Posted by Brian Monroe - firstname.lastname@example.org 08/25/2022
ACFCS Member Spotlight: For Sayari’s Jessica Abell, unasked question leads to quest to better uncover illicit finance by bridging divide between investigations, intelligence, rising data capacity vs. enduring corporate opacity
For Jessica Abell, the irony doesn’t escape her that her career thus far has been a quest to answer the question: are certain actions, transactions and reactions to geopolitical power dynamics by a given entity a threat to national security.
Abell is the Vice President of Solutions at Sayari, where she leads a team of financial crime investigators and public data experts.
She has more than a decade of experience investigating complex illicit financial networks in and out of government, with a focus on developing innovative methods to exploit open-source data, a perfect fit when she started Sayari nearly eight years ago.
Sayari is a technology company helping banks, corporates and governments better calculate and calibrate financial crime risks.
It does so through a suite of advanced graph analytics and a growing database of nearly two billion documents, just under one billion companies and risk profiles on some half a billion key leaders.
In her role, Abell sits at the intersection of investigations and intelligence, capturing and quantifying the risks of threat actors, including criminal syndicates, terror groups and opulent oligarchs.
Not easy task orders as these groups have become experts at exploiting persistent gaps in corporate opacity to shield and move sullied value.
They have done this even as historic data leaks like the Paradise and Pandora Papers have revealed fresh insight on the tricks and tactics by the guardians, gatekeepers and guides of shadow wealth.
The financial lubricators of oily oligarchs have in recent months taken center stage as sanctions targeting Russian powerbrokers and Putin cronies have soared in the aftermath of the invasion of Ukraine.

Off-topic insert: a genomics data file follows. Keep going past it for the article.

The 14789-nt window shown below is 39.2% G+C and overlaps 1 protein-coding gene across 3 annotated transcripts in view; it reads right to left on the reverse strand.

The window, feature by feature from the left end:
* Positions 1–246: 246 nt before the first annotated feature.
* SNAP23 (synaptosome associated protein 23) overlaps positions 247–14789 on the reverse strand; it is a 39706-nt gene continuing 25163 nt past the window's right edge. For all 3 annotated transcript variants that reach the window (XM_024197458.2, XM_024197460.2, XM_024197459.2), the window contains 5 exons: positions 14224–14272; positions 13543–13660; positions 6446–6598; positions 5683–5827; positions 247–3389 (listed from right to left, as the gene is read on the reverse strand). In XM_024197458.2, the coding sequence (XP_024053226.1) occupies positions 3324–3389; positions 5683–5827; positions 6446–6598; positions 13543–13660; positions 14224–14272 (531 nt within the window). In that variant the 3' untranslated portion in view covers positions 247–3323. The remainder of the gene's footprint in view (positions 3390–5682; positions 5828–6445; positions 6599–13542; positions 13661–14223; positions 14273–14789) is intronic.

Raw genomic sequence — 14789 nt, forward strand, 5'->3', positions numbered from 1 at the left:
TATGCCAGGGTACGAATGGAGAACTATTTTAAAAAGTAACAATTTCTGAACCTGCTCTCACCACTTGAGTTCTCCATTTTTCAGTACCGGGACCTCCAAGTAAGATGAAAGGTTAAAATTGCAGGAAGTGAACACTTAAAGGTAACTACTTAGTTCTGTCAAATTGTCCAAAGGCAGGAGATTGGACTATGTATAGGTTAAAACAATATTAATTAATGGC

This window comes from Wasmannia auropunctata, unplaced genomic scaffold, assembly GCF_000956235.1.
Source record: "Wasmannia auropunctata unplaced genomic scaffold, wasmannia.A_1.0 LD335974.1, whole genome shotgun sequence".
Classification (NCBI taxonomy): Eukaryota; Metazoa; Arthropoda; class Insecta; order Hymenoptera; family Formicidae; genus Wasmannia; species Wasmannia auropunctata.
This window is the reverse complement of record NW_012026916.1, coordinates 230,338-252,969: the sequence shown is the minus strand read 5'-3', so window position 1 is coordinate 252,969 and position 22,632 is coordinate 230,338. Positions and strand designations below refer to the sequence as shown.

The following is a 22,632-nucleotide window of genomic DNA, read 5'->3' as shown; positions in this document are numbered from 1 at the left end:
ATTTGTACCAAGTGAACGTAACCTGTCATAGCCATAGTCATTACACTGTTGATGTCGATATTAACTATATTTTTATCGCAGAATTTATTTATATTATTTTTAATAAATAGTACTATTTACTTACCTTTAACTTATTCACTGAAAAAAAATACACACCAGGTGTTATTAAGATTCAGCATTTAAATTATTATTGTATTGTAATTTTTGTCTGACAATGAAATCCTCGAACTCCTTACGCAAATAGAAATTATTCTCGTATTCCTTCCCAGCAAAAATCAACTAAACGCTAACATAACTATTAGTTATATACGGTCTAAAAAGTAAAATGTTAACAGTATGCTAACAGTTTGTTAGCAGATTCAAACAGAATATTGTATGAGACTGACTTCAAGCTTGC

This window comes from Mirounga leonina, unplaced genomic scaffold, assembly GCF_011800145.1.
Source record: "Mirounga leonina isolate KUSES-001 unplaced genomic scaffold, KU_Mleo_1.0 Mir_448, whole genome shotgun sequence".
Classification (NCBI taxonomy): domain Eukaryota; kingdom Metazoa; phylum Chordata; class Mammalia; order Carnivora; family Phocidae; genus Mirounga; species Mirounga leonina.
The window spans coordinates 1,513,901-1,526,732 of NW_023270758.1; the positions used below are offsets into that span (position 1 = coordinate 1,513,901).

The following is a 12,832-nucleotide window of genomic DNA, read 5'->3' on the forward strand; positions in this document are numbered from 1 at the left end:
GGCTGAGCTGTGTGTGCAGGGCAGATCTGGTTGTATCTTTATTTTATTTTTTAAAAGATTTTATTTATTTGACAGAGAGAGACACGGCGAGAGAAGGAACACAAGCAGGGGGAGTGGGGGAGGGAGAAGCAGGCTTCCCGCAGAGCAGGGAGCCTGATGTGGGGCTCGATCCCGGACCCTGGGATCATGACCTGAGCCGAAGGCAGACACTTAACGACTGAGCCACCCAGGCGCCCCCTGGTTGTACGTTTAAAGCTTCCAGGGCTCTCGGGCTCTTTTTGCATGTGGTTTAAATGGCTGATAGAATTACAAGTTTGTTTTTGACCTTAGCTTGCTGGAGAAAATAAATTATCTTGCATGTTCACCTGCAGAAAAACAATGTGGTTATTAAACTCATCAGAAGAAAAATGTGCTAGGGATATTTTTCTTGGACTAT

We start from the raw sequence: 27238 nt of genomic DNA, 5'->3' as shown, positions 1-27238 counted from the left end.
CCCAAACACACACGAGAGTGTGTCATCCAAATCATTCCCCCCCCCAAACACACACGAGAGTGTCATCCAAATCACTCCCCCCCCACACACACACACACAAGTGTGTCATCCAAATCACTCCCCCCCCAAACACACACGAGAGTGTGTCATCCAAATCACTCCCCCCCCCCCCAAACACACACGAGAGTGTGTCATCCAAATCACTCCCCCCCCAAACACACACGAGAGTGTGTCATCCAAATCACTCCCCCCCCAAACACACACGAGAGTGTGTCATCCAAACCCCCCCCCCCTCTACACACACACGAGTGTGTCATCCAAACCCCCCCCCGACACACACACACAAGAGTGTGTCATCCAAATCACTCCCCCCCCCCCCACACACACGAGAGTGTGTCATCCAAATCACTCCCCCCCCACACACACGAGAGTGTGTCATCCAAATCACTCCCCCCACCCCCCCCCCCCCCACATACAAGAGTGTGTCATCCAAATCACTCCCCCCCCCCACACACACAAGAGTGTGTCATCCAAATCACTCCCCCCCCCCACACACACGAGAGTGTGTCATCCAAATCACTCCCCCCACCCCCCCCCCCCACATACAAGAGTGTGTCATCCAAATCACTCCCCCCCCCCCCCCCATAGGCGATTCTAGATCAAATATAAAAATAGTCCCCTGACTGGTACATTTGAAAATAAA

These designations, targeting individuals and industries, present both challenges and opportunities for public investigators and private data divinators – with more data available to find hidden connections, but also more pressure by authorities to uncover ties to newly blacklisted denizens.
But for someone who has cut her teeth on the sharpness of inquiries and depth and accuracy of answers, it is paradoxical that it all started for Abell with an unasked question.
Her first “job” in the field was an internship working on Iranian counter-threat finance issues.
“I landed that internship after emailing some subject-matter questions to a guest speaker who had spoken about sanctions compliance and enforcement in a class I was taking,” she said.
“I had to email him because I chickened out on asking my questions in person during the class,” Abell said.
Not surprisingly, some of her best advice to job seekers in a field devoted to revealing secrets and tracking the secretive: “Don’t be shy. Always reach out, always ask questions.”
Since then, Abell has more than found her voice, having to speak at some of the highest levels of government agencies on some of the most complex and high-profile challenges in the financial crime investigations sphere.
Prior to Sayari, she consulted for the interagency Counter ISIL Finance Cell and researched threat networks in support of U.S. government clients at the Institute for Defense Analyses.
She has briefed her work to senior leadership across the public and private sectors, including in the US intelligence community; combatant commands; Departments of Defense, Treasury, and State; and the National Security Council.
Abell has done this while staying true to herself, not adjusting for what may or may not be in other people’s heads, amplifying authority through authenticity.